11. The method of stabilizing glyceride oil containing dairy compositions against oxidative deterioration which comprises incorporating therewith a relatively small proportion of an agent selected from the group consisting of hops and a water and alcohol soluble extract of hops.

12. A glyceride oil containing food composition stabilized against oxidative deterioration, said composition containing a. small amount of an agent selected from the group consisting of hops and a water and alcohol soluble extract of hops as the stabilizing agent.

13. A glyceride oil containing food composition stabilized against oxidative deterioration, said composition containing a small amount of finely divided hops as the stabilizing agent.

14. A glyceride oil containing food composition stabilized against oxidative deterioration, said composition containing a small amount of water and alcohol soluble extract of hops as the stabilizing agent.

15. A glyceride oil and vitamin containing food assassin taining a small amount of hops as the stabilizing agent.

1'7. A fat containing food composition stabilized against oxidative deterioration containing a small amount of an agent selected from the group consisting of hops and a water and alcohol soluble extract of hops as the stabilizing agent.

18. A glyceride oil containing food composition containing added vitamins and an agent selected from the group consisting of hops and a water and alcohol soluble extract of hops as a factorial stabilizer of the vitamin content.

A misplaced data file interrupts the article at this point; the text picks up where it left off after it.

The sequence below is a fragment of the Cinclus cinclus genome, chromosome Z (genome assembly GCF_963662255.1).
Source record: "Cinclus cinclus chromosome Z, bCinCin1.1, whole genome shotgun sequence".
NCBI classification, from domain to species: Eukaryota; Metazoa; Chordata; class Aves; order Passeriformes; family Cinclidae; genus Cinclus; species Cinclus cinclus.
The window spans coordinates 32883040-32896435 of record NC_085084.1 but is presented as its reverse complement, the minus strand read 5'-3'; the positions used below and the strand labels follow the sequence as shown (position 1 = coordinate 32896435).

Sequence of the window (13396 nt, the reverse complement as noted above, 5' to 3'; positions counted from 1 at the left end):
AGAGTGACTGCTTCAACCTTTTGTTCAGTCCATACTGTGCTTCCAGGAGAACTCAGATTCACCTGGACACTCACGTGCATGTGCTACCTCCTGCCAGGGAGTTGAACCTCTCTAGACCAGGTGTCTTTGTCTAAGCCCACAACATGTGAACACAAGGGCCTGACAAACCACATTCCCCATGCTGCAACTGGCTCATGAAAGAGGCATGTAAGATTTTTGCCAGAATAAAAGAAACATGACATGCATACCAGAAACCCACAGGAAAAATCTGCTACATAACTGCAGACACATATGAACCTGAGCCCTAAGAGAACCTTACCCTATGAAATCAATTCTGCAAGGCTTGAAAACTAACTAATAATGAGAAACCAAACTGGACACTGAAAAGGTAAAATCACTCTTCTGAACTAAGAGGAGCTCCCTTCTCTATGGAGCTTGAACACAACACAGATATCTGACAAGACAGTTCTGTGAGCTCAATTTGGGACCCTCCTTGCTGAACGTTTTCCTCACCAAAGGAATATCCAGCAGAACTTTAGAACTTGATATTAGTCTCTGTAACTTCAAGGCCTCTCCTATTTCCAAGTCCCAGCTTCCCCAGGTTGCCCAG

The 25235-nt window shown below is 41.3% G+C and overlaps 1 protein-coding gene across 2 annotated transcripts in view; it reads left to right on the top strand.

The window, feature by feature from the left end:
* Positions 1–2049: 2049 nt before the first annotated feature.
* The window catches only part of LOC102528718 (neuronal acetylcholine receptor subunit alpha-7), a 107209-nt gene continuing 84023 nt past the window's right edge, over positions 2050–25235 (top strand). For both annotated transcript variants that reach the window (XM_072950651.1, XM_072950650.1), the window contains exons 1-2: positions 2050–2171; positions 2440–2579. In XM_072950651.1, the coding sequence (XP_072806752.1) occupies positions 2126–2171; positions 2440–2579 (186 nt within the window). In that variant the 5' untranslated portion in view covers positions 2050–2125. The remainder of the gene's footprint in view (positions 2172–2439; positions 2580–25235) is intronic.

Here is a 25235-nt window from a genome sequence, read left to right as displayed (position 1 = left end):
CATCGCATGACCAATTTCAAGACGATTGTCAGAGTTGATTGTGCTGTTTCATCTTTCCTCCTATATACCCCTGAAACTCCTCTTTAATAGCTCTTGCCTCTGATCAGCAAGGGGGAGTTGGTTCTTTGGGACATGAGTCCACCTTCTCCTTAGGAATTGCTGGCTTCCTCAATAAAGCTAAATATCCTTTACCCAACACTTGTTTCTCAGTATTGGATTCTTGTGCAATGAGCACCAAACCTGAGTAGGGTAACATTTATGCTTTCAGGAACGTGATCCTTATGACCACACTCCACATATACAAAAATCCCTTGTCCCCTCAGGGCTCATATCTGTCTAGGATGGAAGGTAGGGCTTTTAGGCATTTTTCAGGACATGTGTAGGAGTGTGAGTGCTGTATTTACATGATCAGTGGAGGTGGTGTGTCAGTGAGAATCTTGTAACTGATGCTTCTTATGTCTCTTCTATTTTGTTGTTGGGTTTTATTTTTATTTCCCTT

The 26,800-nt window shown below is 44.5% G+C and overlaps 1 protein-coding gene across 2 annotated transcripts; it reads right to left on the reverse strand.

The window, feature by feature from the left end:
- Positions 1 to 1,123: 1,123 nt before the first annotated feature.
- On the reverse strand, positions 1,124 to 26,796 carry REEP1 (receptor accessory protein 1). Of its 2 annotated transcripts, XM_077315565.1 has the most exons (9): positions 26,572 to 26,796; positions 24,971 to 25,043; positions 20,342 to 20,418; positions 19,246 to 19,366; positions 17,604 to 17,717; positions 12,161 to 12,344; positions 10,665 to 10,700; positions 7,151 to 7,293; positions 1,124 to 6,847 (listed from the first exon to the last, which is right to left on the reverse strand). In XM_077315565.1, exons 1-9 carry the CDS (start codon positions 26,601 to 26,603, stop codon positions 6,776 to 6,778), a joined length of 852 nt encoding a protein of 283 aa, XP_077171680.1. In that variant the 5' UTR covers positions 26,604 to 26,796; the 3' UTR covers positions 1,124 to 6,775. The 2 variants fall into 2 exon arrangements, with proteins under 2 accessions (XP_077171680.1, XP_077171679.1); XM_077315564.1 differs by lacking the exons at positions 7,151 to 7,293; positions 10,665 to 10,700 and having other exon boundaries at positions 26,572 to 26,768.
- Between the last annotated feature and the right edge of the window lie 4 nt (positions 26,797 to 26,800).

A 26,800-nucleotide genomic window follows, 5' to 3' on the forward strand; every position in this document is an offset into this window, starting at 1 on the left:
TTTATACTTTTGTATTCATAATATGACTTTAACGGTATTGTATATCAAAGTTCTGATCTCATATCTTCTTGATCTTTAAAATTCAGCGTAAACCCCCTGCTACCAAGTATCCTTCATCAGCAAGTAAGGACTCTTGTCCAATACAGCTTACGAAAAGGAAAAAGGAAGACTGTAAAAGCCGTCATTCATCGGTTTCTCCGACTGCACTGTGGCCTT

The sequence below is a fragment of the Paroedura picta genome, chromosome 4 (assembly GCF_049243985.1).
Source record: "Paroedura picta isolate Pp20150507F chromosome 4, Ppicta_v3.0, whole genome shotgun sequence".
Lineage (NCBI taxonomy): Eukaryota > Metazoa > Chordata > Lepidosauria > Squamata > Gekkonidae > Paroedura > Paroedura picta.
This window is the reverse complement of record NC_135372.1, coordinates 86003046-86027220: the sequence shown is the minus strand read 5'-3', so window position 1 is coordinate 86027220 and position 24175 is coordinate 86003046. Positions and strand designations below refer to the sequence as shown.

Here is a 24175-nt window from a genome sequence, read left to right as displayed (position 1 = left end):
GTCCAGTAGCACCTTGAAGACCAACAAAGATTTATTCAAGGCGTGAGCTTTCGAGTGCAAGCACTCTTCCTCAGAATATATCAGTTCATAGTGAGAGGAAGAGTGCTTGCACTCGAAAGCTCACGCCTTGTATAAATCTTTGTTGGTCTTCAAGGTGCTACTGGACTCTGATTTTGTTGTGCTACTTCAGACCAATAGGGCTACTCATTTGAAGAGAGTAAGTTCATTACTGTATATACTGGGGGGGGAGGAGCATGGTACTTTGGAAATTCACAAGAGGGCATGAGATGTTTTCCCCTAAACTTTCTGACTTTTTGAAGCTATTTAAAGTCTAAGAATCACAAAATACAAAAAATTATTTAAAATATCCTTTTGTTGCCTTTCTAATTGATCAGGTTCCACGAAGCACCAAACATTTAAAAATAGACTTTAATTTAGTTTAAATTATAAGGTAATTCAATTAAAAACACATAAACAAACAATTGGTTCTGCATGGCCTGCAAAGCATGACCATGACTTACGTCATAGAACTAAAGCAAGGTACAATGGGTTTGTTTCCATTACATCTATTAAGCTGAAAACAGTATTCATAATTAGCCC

19; A glyceride oil containing relatively solid spreadable' food composition containing added vitamins and hops as a stabilizer against decomposition and oxidative deterioration of the vitamins.

group consisting of hops and a water and alcohol soluble extract of hops as a factorial stabilizer for the vitamins.

21. A relatively solid spreadable food composition composed of an intimate admixture of a high melting point hydrogenated glyceride oil medium and'an antioxygenic sugar as a base and having dispersed therein added vitamins and hops as a factorial stabilizer for the vitamins.

22. A relatively solid spreadable food composition composed of an intimate admixture of a highly hydrogenated glyceride oil and a disaccharide as a base, a balanced complement of 20. A relatively solid spreadable food composi tion composed of an intimate admixture of a high melting point hydrogenated glyceride oil medium and a sugar as a base and having dispersed therein added vitamins and an agent selected from the vitamins colloidally dispersed in said base, and a relatively small proportion of a concentrated water and alcohol soluble extract of hops in intimate admixture therewith as a stabilizer against decomposition and oxidative deterioration of said vitamins.

CARL w. LINDOW.

JOSEPH J. THOMPSON.

Referenced by
Citing PatentFiling datePublication dateApplicantTitle
US2477928 *Nov 4, 1947Aug 2, 1949BarnettCarotene composition and process of preparing solutions of carotene
US2521661 *Oct 11, 1947Sep 5, 1950Brush Dev CoElectrotransducer element
US2685517 *Aug 17, 1945Aug 3, 1954Nutrition Products IncFood supplements and animal feed containing food supplements
US2709149 *Jan 26, 1950May 24, 1955Russell P DunmireProcess for producing vitamin compositions
US4012531 *Oct 15, 1974Mar 15, 1977Societe D'assistance Technique Pour Produits Nestle S.A.Process for extracting antioxydants
US4857325 *Mar 31, 1986Aug 15, 1989Bar-Ilan UniversityAntioxidant compositions and methods
US4923697 *Nov 19, 1986May 8, 1990Bar-Ilan UniversityAntioxidant compositions and methods
US4976960 *Oct 2, 1987Dec 11, 1990Bar Ilan UniversityFood supplements
US4986985 *Nov 2, 1987Jan 22, 1991Bar Ilan UniversityPlant extracts for warts
EP0201956A2 *Apr 22, 1986Nov 20, 1986Bar Ilan UniversityAntioxidant compositions and methods
Classifications
U.S. Classification426/72, 36/83, 426/542, 426/541, 36/1, 426/581, 426/654, 426/610, 554/2, 426/648
International ClassificationC11B5/00
Cooperative ClassificationC11B5/0085
European ClassificationC11B5/00P